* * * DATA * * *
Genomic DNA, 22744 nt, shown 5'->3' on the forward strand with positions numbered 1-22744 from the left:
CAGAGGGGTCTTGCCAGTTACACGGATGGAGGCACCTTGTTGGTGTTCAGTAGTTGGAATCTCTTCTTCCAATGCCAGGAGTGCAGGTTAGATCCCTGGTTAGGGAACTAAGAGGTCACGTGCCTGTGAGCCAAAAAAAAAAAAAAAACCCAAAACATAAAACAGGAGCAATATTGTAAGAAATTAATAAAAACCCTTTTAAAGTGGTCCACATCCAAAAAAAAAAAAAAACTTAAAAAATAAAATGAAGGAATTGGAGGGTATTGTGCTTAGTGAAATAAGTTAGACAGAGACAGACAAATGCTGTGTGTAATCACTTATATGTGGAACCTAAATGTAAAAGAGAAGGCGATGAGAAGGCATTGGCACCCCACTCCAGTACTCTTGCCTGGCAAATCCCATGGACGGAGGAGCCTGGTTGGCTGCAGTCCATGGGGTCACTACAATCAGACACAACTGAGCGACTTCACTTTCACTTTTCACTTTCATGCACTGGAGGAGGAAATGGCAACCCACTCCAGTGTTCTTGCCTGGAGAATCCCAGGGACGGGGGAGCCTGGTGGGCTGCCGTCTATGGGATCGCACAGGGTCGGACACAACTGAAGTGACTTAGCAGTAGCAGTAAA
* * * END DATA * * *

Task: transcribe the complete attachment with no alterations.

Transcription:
Genomic DNA, 22744 nt, shown 5'->3' on the forward strand with positions numbered 1-22744 from the left:
CAGAGGGGTCTTGCCAGTTACACGGATGGAGGCACCTTGTTGGTGTTCAGTAGTTGGAATCTCTTCTTCCAATGCCAGGAGTGCAGGTTAGATCCCTGGTTAGGGAACTAAGAGGTCACGTGCCTGTGAGCCAAAAAAAAAAAAAAAACCCAAAACATAAAACAGGAGCAATATTGTAAGAAATTAATAAAAACCCTTTTAAAGTGGTCCACATCCAAAAAAAAAAAAAAACTTAAAAAATAAAATGAAGGAATTGGAGGGTATTGTGCTTAGTGAAATAAGTTAGACAGAGACAGACAAATGCTGTGTGTAATCACTTATATGTGGAACCTAAATGTAAAAGAGAAGGCGATGAGAAGGCATTGGCACCCCACTCCAGTACTCTTGCCTGGCAAATCCCATGGACGGAGGAGCCTGGTTGGCTGCAGTCCATGGGGTCACTACAATCAGACACAACTGAGCGACTTCACTTTCACTTTTCACTTTCATGCACTGGAGGAGGAAATGGCAACCCACTCCAGTGTTCTTGCCTGGAGAATCCCAGGGACGGGGGAGCCTGGTGGGCTGCCGTCTATGGGATCGCACAGGGTCGGACACAACTGAAGTGACTTAGCAGTAGCAGTAAA